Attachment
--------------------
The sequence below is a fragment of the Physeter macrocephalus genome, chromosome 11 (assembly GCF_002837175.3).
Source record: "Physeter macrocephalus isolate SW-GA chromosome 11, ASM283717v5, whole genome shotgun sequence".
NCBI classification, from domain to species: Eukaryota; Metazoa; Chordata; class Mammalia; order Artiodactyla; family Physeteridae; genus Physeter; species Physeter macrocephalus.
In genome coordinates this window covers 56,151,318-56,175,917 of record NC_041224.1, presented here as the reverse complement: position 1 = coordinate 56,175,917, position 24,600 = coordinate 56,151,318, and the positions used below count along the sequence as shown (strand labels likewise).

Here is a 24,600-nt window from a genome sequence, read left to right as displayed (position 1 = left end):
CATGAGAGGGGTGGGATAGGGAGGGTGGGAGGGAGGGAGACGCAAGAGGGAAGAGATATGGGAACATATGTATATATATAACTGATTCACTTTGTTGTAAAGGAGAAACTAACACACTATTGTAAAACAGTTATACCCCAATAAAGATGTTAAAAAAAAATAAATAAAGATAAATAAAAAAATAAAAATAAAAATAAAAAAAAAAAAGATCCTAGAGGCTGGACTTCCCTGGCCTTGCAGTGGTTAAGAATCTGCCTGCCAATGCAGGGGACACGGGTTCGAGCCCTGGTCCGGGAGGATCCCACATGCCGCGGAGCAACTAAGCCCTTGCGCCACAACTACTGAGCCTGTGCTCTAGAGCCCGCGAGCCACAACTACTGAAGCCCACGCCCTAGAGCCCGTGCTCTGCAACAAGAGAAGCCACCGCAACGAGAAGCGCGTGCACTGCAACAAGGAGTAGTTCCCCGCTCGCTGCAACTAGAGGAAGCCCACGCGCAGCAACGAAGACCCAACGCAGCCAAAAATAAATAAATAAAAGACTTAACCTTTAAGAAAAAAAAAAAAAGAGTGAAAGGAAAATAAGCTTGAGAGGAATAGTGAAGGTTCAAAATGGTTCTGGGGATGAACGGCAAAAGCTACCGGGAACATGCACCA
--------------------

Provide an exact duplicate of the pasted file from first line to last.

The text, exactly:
The sequence below is a fragment of the Physeter macrocephalus genome, chromosome 11 (assembly GCF_002837175.3).
Source record: "Physeter macrocephalus isolate SW-GA chromosome 11, ASM283717v5, whole genome shotgun sequence".
NCBI classification, from domain to species: Eukaryota; Metazoa; Chordata; class Mammalia; order Artiodactyla; family Physeteridae; genus Physeter; species Physeter macrocephalus.
In genome coordinates this window covers 56,151,318-56,175,917 of record NC_041224.1, presented here as the reverse complement: position 1 = coordinate 56,175,917, position 24,600 = coordinate 56,151,318, and the positions used below count along the sequence as shown (strand labels likewise).

Here is a 24,600-nt window from a genome sequence, read left to right as displayed (position 1 = left end):
CATGAGAGGGGTGGGATAGGGAGGGTGGGAGGGAGGGAGACGCAAGAGGGAAGAGATATGGGAACATATGTATATATATAACTGATTCACTTTGTTGTAAAGGAGAAACTAACACACTATTGTAAAACAGTTATACCCCAATAAAGATGTTAAAAAAAAATAAATAAAGATAAATAAAAAAATAAAAATAAAAATAAAAAAAAAAAAGATCCTAGAGGCTGGACTTCCCTGGCCTTGCAGTGGTTAAGAATCTGCCTGCCAATGCAGGGGACACGGGTTCGAGCCCTGGTCCGGGAGGATCCCACATGCCGCGGAGCAACTAAGCCCTTGCGCCACAACTACTGAGCCTGTGCTCTAGAGCCCGCGAGCCACAACTACTGAAGCCCACGCCCTAGAGCCCGTGCTCTGCAACAAGAGAAGCCACCGCAACGAGAAGCGCGTGCACTGCAACAAGGAGTAGTTCCCCGCTCGCTGCAACTAGAGGAAGCCCACGCGCAGCAACGAAGACCCAACGCAGCCAAAAATAAATAAATAAAAGACTTAACCTTTAAGAAAAAAAAAAAAAGAGTGAAAGGAAAATAAGCTTGAGAGGAATAGTGAAGGTTCAAAATGGTTCTGGGGATGAACGGCAAAAGCTACCGGGAACATGCACCA